- 1. Introduction
- 2. Pros and Cons
- 3. Example@Bath
- 4. Contacts and Support Material
- 5. Help Me!
- 6. Further Resources
- 7. HEA Fellowship and UKPSF
A Massive Open Online Course or MOOC is, according to the Oxford Dictionary:
“a course of study made available over the Internet without charge to a very large number of people.”
These online courses, which first came to prominence around 2008/9, evolved out of the Open Education movement. The initial MOOCs were free, collaborative courses which encouraged exploration of resources rather than delivery of set content, and were based on constructivist pedagogy (so known as cMOOCs). Subsequently, as interest in delivering MOOCs grew, instititions and companies began to emerge which specialised in developing and delivering more traditional short online courses, with set content, but still retaining the principles of being open to all and free to study. These are known as xMOOCs.
The MOOCs offered at Bath are delivered in conjunction with FutureLearn, a private company owned by the UK Open University, which has partnered with Higher Education Institutions, cultural organisations and professional bodies in the UK and internationally.
By Mathieu Plourde [CC BY 2.0], via Wikimedia Commons
The courses are delivered entirely online, run for between 2 and 10 weeks and have set start and end dates. They don’t usually offer any formal qualifications but can be taken to explore an interest further or to gain/reinforce knowledge in a specific area. And there are usually no entry requirements either, anyone interested, with access to the internet, can sign up.
Developing a MOOC can be time-consuming and can require you to ‘do things differently’, as is true when developing any online course.
There is no one reason that you might decide to develop a MOOC, but factors may include:
- promoting a specific research area
- widening participation
- increasing recruitment
- developing a taster for specific course
- promoting the University internationally
Before deciding whether you want to develop a MOOC, come and speak to the TEL Team. We can run through with you the steps that need to be considered, the costs involved and the time that it all might take. If you already have an idea, you can also submit the MOOC ideas proforma.
Some of the key areas to consider include:
- Learning Design
- Length and timing of courses
If you decide to develop a MOOC, you’ll need to think about this in a different way to how you would normally approach developing a conventional face-to-face or blended unit. Your course will be available to a global audience and may attract hundreds or even thousands of learners. We work with FutureLearn to deliver the University’s MOOCs following a social learning model that works well with the structure of the platform. All resources produced for a MOOC can be reused in different situations, including with on-campus learners, where appropriate.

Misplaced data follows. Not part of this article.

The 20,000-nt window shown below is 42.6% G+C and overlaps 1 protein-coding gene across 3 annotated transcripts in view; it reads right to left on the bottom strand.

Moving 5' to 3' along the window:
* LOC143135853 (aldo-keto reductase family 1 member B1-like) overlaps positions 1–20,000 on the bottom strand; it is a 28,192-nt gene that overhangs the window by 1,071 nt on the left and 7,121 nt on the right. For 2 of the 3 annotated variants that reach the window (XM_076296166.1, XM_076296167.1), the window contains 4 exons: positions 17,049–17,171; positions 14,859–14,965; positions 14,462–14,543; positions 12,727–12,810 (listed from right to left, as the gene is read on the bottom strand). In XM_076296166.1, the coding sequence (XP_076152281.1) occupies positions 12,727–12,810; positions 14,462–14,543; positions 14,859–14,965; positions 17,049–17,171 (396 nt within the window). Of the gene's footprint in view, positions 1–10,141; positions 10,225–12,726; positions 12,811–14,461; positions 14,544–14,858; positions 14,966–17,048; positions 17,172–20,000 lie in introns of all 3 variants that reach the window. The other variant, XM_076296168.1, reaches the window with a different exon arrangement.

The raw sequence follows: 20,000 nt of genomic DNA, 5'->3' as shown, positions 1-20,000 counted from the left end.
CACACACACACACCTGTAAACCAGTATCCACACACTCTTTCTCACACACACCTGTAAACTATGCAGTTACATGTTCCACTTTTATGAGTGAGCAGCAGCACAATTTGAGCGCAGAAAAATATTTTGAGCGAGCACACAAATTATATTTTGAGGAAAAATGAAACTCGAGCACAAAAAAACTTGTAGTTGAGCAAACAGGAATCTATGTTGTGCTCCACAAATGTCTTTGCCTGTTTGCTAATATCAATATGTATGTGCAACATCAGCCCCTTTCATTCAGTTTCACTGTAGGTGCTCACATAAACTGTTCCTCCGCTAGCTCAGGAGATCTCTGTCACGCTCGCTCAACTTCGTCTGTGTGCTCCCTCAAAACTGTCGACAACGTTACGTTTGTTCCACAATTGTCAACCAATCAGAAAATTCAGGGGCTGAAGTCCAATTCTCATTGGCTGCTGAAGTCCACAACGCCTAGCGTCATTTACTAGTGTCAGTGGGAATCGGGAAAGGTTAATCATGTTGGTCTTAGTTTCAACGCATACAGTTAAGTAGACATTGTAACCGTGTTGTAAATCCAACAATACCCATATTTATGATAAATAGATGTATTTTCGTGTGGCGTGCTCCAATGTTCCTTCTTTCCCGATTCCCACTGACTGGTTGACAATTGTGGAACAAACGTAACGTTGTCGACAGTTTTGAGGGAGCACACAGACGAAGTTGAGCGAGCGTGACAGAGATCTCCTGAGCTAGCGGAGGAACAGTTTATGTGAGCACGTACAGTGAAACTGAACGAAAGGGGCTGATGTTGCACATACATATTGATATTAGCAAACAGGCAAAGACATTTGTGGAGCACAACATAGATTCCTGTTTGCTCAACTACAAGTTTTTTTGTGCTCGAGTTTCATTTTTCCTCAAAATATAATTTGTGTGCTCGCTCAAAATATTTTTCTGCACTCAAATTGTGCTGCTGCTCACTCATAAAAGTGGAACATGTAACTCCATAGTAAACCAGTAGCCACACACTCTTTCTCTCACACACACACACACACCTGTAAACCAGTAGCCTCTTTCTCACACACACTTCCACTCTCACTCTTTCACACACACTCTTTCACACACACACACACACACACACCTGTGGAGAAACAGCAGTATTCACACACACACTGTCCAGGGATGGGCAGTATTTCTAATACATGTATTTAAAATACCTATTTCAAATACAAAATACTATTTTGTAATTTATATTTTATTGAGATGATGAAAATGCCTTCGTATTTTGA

The FutureLearn platform launched in October 2013 and Bath delivered its first course in January 2014. As at December 2017, we offer 7 different MOOCs via FutureLearn:
- Inside Cancer: How Genes influence Cancer Development
- Make an Impact: Sustainability for Professionals
- From State Control to Remote Control: Warfare in the 21st Century
- Quality Improvement in Healthcare: the Case for Change
- Modern Building Design
- SMART-ASD: Matching Autistic People with Technology Resources (also available in Spanish, Turkish, Valencian with Mandarin to follow)
- How to succeed in your EPQ: the nuts and bolts of completing your project
The Departments and Teams involved in developing the current University of Bath MOOCs have participated for many different reasons. Some have wanted to highlight their particular area of research to a wider audience, others have identified a particular training or support need that their MOOC has addressed.
In developing each of the MOOCs, we have learnt many lessons that we are able to feed back into the day-to-day business of the University, and have acquired new skills that are also transferrable.
Use of video in the MOOCs has had a particular impact, with many colleagues now much more comfortable recording and using video for short updates and quick explanations of issues to support their face-to-face delivery too. And we quickly learnt to keep videos short and concise – a 15 minute video does not hold the attention of the listener, however dynamic and exciting the presenter.
To date we have reached over 100,000 learners worldwide, from over 160 different countries.
There is lots of help and advice available to you from across a range of Professional Service departments at the University.
This includes, but is not limited to:
- Technology Enhanced Learning Central Team
- Academic Staff Development Team
- Curriculum Development
- Student Engagement
- Audio Visual
Some departments and Faculties also have an active academic community which support and promote the use of Technology Enhanced Learning. We recommend that you talk to your Director of Teaching and Learning and your Faculty Learning Technologist who will be able to put you in touch with another academic who can share their own experiences and offer pedagogical advice.
|Teaching as a Design Science||Types of Learning||Paper from Diana Laurillard|
|Moving through MOOCs: Pedagogy, Learning Design and Patterns of Engagement||MOOC pedagogy||Conference paper|
|Engaged learning in MOOCs: a study using the UK Engagement Survey||MOOC learning||Conference paper|
|Moving through MOOCs: pedagogy, learning design and patterns of engagement||MOOC design||Conference paper|